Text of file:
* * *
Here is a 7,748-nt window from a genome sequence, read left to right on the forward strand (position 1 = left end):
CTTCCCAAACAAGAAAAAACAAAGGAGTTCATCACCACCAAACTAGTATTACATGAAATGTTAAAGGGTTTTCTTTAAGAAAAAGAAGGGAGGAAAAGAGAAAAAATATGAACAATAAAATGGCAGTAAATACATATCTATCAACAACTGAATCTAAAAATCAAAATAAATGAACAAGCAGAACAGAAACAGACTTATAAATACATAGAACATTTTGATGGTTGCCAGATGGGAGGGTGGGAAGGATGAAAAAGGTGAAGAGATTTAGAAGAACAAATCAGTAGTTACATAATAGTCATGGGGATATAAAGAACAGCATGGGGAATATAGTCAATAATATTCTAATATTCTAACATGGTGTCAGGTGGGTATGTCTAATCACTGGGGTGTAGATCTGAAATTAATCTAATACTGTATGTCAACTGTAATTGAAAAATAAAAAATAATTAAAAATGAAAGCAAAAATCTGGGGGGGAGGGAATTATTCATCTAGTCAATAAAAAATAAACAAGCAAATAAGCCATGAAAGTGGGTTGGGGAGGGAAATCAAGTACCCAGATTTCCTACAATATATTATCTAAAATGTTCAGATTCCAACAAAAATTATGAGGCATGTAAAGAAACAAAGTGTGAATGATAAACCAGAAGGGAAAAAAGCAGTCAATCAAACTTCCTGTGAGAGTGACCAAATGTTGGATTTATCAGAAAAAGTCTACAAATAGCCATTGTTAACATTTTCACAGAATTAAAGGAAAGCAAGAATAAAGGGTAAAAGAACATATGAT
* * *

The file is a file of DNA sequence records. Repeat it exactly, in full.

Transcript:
Here is a 7,748-nt window from a genome sequence, read left to right on the forward strand (position 1 = left end):
CTTCCCAAACAAGAAAAAACAAAGGAGTTCATCACCACCAAACTAGTATTACATGAAATGTTAAAGGGTTTTCTTTAAGAAAAAGAAGGGAGGAAAAGAGAAAAAATATGAACAATAAAATGGCAGTAAATACATATCTATCAACAACTGAATCTAAAAATCAAAATAAATGAACAAGCAGAACAGAAACAGACTTATAAATACATAGAACATTTTGATGGTTGCCAGATGGGAGGGTGGGAAGGATGAAAAAGGTGAAGAGATTTAGAAGAACAAATCAGTAGTTACATAATAGTCATGGGGATATAAAGAACAGCATGGGGAATATAGTCAATAATATTCTAATATTCTAACATGGTGTCAGGTGGGTATGTCTAATCACTGGGGTGTAGATCTGAAATTAATCTAATACTGTATGTCAACTGTAATTGAAAAATAAAAAATAATTAAAAATGAAAGCAAAAATCTGGGGGGGAGGGAATTATTCATCTAGTCAATAAAAAATAAACAAGCAAATAAGCCATGAAAGTGGGTTGGGGAGGGAAATCAAGTACCCAGATTTCCTACAATATATTATCTAAAATGTTCAGATTCCAACAAAAATTATGAGGCATGTAAAGAAACAAAGTGTGAATGATAAACCAGAAGGGAAAAAAGCAGTCAATCAAACTTCCTGTGAGAGTGACCAAATGTTGGATTTATCAGAAAAAGTCTACAAATAGCCATTGTTAACATTTTCACAGAATTAAAGGAAAGCAAGAATAAAGGGTAAAAGAACATATGAT